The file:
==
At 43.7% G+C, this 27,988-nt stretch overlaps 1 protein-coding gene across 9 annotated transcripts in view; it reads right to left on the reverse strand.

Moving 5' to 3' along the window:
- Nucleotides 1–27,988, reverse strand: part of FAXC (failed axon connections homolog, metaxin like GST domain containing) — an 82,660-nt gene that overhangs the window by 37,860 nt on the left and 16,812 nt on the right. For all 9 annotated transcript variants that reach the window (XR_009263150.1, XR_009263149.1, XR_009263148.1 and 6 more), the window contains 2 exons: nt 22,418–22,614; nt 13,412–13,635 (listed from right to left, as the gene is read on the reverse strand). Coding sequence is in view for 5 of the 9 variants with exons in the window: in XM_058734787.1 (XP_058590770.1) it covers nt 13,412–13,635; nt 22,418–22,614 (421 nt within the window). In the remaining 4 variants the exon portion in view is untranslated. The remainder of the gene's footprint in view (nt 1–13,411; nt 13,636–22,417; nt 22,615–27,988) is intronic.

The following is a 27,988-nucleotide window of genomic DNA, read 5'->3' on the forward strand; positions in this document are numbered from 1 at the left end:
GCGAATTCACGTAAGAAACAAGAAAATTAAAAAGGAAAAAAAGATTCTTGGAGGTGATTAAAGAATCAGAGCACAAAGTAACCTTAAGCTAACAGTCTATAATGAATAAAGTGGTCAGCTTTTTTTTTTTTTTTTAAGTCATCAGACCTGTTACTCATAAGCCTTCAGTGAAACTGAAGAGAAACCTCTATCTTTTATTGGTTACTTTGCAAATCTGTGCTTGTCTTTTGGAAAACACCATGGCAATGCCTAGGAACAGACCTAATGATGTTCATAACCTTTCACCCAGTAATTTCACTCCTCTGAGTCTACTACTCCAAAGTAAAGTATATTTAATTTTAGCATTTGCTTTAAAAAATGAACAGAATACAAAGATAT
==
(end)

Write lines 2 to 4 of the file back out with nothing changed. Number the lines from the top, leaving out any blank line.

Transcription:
Moving 5' to 3' along the window:
- Nucleotides 1–27,988, reverse strand: part of FAXC (failed axon connections homolog, metaxin like GST domain containing) — an 82,660-nt gene that overhangs the window by 37,860 nt on the left and 16,812 nt on the right. For all 9 annotated transcript variants that reach the window (XR_009263150.1, XR_009263149.1, XR_009263148.1 and 6 more), the window contains 2 exons: nt 22,418–22,614; nt 13,412–13,635 (listed from right to left, as the gene is read on the reverse strand). Coding sequence is in view for 5 of the 9 variants with exons in the window: in XM_058734787.1 (XP_058590770.1) it covers nt 13,412–13,635; nt 22,418–22,614 (421 nt within the window). In the remaining 4 variants the exon portion in view is untranslated. The remainder of the gene's footprint in view (nt 1–13,411; nt 13,636–22,417; nt 22,615–27,988) is intronic.

The following is a 27,988-nucleotide window of genomic DNA, read 5'->3' on the forward strand; positions in this document are numbered from 1 at the left end: